It's been nagging me for days: Charles Krauthammer, on Fox News, claims to be perplexed as to why feminists hate Sarah Palin, and offers his own explanation: "[It's] her decision at her age with four other children to have a down syndrome child," he declares. "They look at her as sort of a back room — a backwater hick, who, for religious reasons, went ahead and had a child that they would never have. . . . it’s a self-loathing on the part of these feminists, knowing that what she did is virtuous and a generous act that they would have never have undertaken. And her having undertaken it is an affront to them, a silent rebuke."
I understand his confusion. The conservative wing of the Republican Party has increasingly shown itself to be without principles, so how could anyone take a principled stand against anything, especially something so benign as this fine woman from Alaska?
But I submit there's a better, Occam's razor-like interpretation of feminists' rejection of Palin ("hatred," I believe, is too strong a word). And it has nothing to do with the children.
Here, then, is my feminist manifesto on the rejection of Sarah Palin as a symbol of women's progress. Please feel free to improve upon it.
As feminists, we reject Sarah Palin because we understand that feminism is not just about women, but about civil rights, equality and justice. About a humane, fair and generous view of the world; about tolerance for people of different faiths and different politics; about the plain recognition that skin color has for too long dictated wealth and well-being and respect in this country, and that the long chain of racism must stop with us.
We therefore do not seek to divide people along lines drawn by education or class, race or gender, geography or neighborhood.
We reject Sarah Palin because of her careless words on the campaign trail -- including, but not limited to accusing her opponent of "palling around with terrorists." These are words that, while doing nothing to improve her ticket’s chances, have stirred up a simmering rage that could dangerously explode in the way George Wallace’s hate-mongering did in this country 45 years ago. Her running mate may reject that characterization, as stated by Representative John Lewis of Georgia, but that does not make the characterization any less accurate.
We reject Sarah Palin because we work hard in the jobs that we have -- CEO or office manager, forewoman or shop steward or journalist or janitor -- and we do not take our duties lightly. We expect that a woman who accepts an opportunity to be elected to the high office of Vice President would at least read its job description, as inscribed in the constitution of her country.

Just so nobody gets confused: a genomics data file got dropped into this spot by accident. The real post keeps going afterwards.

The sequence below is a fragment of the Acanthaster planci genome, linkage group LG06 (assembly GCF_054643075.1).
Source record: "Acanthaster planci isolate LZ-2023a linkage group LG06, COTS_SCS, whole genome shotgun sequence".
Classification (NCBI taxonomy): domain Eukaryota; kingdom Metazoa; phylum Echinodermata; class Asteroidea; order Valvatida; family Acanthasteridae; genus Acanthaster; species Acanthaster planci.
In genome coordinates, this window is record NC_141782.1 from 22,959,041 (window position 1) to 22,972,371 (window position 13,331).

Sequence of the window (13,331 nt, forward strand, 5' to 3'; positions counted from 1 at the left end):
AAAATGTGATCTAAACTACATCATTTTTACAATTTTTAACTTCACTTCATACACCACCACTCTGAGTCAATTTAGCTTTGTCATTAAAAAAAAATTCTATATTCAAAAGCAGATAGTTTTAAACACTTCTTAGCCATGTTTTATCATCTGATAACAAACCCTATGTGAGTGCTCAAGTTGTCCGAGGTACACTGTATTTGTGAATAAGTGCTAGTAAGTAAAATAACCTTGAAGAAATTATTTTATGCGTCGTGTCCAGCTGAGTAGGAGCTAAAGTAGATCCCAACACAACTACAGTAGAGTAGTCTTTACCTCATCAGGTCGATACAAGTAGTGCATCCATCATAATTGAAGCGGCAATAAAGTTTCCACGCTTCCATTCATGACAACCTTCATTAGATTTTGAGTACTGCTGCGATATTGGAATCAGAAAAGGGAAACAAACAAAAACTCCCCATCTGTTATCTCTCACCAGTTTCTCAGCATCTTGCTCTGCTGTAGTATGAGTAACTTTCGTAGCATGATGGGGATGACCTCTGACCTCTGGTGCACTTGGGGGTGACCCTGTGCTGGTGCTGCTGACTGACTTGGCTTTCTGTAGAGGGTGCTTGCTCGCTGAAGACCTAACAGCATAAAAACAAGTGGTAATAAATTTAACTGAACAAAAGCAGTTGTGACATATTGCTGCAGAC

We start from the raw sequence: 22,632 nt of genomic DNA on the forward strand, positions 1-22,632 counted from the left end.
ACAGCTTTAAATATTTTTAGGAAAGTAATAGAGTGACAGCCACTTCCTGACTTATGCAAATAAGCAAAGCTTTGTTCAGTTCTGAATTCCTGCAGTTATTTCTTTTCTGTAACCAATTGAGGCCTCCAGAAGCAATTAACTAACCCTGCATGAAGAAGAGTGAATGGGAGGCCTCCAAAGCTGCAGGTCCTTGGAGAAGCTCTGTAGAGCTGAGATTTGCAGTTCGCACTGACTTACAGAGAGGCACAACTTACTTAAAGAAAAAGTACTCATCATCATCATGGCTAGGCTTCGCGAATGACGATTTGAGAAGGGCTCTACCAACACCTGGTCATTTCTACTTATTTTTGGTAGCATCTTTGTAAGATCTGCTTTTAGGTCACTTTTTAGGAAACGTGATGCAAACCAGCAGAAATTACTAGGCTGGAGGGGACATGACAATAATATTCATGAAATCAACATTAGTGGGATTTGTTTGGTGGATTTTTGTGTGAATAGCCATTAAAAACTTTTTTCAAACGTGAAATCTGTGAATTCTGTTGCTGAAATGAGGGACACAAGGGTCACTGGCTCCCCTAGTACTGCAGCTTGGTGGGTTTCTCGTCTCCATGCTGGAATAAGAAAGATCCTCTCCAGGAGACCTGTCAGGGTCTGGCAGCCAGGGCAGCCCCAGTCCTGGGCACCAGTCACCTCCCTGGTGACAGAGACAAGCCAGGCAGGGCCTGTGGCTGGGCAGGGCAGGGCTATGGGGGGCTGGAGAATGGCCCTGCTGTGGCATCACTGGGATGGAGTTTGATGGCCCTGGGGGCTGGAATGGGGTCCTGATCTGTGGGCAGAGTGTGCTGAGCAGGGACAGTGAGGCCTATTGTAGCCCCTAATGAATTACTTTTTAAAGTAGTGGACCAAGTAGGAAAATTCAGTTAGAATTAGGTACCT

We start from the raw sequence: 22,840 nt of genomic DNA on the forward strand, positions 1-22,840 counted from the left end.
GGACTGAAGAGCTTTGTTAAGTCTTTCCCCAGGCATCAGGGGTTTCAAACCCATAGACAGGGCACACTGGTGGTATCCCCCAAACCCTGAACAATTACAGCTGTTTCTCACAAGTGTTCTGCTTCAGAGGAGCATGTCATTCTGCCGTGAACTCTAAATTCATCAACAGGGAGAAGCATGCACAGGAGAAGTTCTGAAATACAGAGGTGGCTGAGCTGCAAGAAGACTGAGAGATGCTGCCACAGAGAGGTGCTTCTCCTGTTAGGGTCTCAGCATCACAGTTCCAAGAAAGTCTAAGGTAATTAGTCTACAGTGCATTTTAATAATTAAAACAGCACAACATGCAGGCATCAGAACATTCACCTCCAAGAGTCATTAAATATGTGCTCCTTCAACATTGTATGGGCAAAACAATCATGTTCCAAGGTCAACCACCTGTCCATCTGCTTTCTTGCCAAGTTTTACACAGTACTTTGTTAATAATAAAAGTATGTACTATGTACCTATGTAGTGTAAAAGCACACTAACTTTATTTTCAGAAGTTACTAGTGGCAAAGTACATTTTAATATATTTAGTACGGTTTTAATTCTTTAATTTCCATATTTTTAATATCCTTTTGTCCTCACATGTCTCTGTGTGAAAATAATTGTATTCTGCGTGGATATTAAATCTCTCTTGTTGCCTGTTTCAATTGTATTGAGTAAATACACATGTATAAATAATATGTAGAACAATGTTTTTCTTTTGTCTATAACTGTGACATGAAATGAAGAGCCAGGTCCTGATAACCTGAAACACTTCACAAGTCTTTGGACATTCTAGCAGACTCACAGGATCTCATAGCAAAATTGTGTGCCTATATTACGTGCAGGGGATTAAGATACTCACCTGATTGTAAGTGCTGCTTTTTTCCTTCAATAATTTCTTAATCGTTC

We can recite many Supreme Court decisions we abhor, dating back to the ones that sanctioned slavery and segregation.
We believe a woman’s body is her private territory, over which she alone has jurisdiction.
We believe that the surest way to reduce the abortion rate is to foster a society in which single women and working-class families have the means to bring a child in the world, with the faith that their child will have access to excellent health care and a superior education. We understand that support for special needs children and their families involves more than emotional rhetoric. It might even entail some spreading of the wealth. This is true reproductive choice: The right not just to terminate an unexpected pregnancy but to continue with one in the face of financial difficulty and limited familial support.
We reject Sarah Palin because she has made a mockery of the office of the Vice President of the United States by claiming she has foreign policy experience when she does not. Statements such as "when Putin rears his head, where does he go?" are at least embarrassing, and at worst dangerous.
We believe that war is a horrifying last resort in international conflict, and would not taunt world leaders we might one day soon need as allies. We believe in diplomacy. We believe in fostering a broad understanding of foreign cultures, so that we might be better able to work with other countries toward peace.
We reject Sarah Palin because as feminists, we understand that we are guardians and stewards of our planet. It is beyond dispute that our over-reliance on fossil fuels to fuel our cars and light our homes has already begun to alter the delicate balance of our earth’s climate and chemistry. Chants of "drill, baby, drill," then are unconscionably irresponsible. Palin must know that U.S. Energy Information Administration analysis shows that offshore drilling for oil would make no dent in the gas prices before 2030, and yet she continues to arouse her crowds with promises of solving their problems with more oil.
We reject Sarah Palin because in a time when we desperately need truth, she lies; in a time when we desperately need compassion, she is cruel, in a time when we desperately need unity, she divides.
As feminists, we heartily support Sarah Palin's decision to be a mother at every turn. We admire her support for her teenage daughter as she works through the difficult emotions brought on by an unexpected pregnancy. We would do everything we could as a society to help her bring up her disabled child in a humane society that honors all difference.
But Sarah Palin does not have the wisdom or the experience for the job she seeks. For the sake of feminists the world over – for the sake of this nation and the international community so deeply affected by its decisions – Sarah Palin and John McCain must not be elected to lead this country.
Cross-posted at my blog, Little Green Animals.